The requirements for electronic assemblies are becoming more and more demanding. This is not only due to an increase in packaging density and progressive miniaturization, but also to an increase in areas of application. For example, reliable bonding and sealing processes are becoming more important in electronics manufacturing, due to electric vehicles and the associated integration of touch displays, highly sophisticated security and sensor systems or the increased installation of cameras. Therefore, plasma as a pre-treatment for bonding and sealing is moving into the focus of developers, production specialists and quality managers.
"We see an increasing number of bonding and sealing applications in the electronics industry", says Nico Coenen, Business Development Manager Electronics Market of Plasmatreat GmbH, assessing the developments in his sector. With regard to the subject of sealing, the focus of the EMS companies is to protect the electronics for the harsh environment. For an effective housing made from aluminum or plastic, the seal must be hermetically closed so that no moisture can get into the box. The pretreatment with Openair-Plasma is crucial for a stable connection between casing.
The situation is similar in display and HMI production. "In the process of manufacturing such products, the interior must be reliably protected from dirt or other environmental influences. However, since metal and plastic are often combined in the casings, we are being confronted with a particular challenge here, since these materials are very complex to bond and thus seal," explains Coenen. In this case, Openair-Plasma technology is used in the final assembly to bond the different materials such as metal, glass and plastic in a stable manner. A clean and stable bond between these materials is essential. But plasma surface treatment is also used for the mere bonding of displays and HMIs. "Using atmospheric pressure plasma, we completely remove the impurities created during the production process and also activate the surface. This enables us to prevent the so-called bubble effect. Due to the increased surface tension created by plasma activation, the Liquid Optically Clear Adhesive (LOCA) is then evenly distributed on the glass surface," continues Coenen. Since it can be assumed that the integration of touch monitors will increase not only in the automotive industry, but also in railway technology, building technology, aerospace, mechanical engineering and medical technology, plasma surface treatment will continue to grow in this electronics sector.
A broader and increasingly more important field of application for Openair-Plasma technology is conformal coating, which can basically be regarded as a comprehensive sealing of electronic assemblies. "Electronics are used in demanding environments with the aim of operating absolutely faultlessly and reliably. Especially electric vehicles and the autonomous use of a wide variety of vehicles, will further strengthen the achievement of these goals," says Coenen, looking to the future. For this reason, conformal coating processes are being used more and more to protect assemblies or selectively individual components from a wide variety of influences. However, this development is not without its problems, which is why Coenen points out that conformal coating has many variables that can affect the final quality, such as bubble formation, formation of orange peel, uneven coating and delamination. There are many reasons for these defects, for example, incompatibility of materials. "In this case, further measures must be considered. This is where we come into play with our Openair-Plasma technology," says Coenen. This application also uses plasma treatment to remove impurities, activate the surface and thus enable a stable bond between the surface and the coating material.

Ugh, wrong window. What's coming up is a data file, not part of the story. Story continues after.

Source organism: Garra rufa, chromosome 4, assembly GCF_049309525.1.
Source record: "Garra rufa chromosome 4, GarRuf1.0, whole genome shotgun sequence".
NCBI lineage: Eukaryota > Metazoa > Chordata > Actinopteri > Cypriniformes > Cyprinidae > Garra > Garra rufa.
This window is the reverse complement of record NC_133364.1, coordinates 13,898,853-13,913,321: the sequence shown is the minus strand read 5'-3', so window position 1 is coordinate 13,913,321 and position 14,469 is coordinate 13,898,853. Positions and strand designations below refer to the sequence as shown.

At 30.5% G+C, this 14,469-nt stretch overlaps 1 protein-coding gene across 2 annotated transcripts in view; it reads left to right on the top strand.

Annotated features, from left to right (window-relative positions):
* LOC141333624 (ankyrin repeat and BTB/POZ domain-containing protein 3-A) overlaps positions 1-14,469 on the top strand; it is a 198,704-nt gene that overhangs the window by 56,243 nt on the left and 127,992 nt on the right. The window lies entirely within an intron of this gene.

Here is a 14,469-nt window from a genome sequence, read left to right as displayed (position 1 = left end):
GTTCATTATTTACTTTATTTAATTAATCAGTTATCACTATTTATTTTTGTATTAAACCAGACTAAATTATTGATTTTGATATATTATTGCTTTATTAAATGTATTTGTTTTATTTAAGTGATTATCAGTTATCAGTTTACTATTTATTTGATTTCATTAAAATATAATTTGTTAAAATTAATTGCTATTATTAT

In addition to the combined applications of sealing and bonding there are also pure bonding applications in the electronics industry in which the surface can be pretreated with plasma.
"Especially in electronics applications where the assembly is subject to high accelerations, components are sometimes fixed between solder pads with an additional adhesive dot. This is intended to help keep the component securely in its intended position," explains Coenen. Additionally, in the semiconductor industry Openair-Plasma has found its way. Typical vacuum plasma applications like treatment before wire bonding or die bonding being replaced by Openair-Plasma. The range of use and the speed of Openair-Plasma is offering much more economical and faster process opportunities for industrial applications.
Openair-Plasma has established itself as a reliable, cost-reducing standard process in the electronics industry. In order to treat components and entire assemblies with care, Plasmatreat has developed an Openair-Plasma nozzle especially for these applications which has been proven to work with a very low, harmless zero voltage input. This ensures gentle handling of electronic products.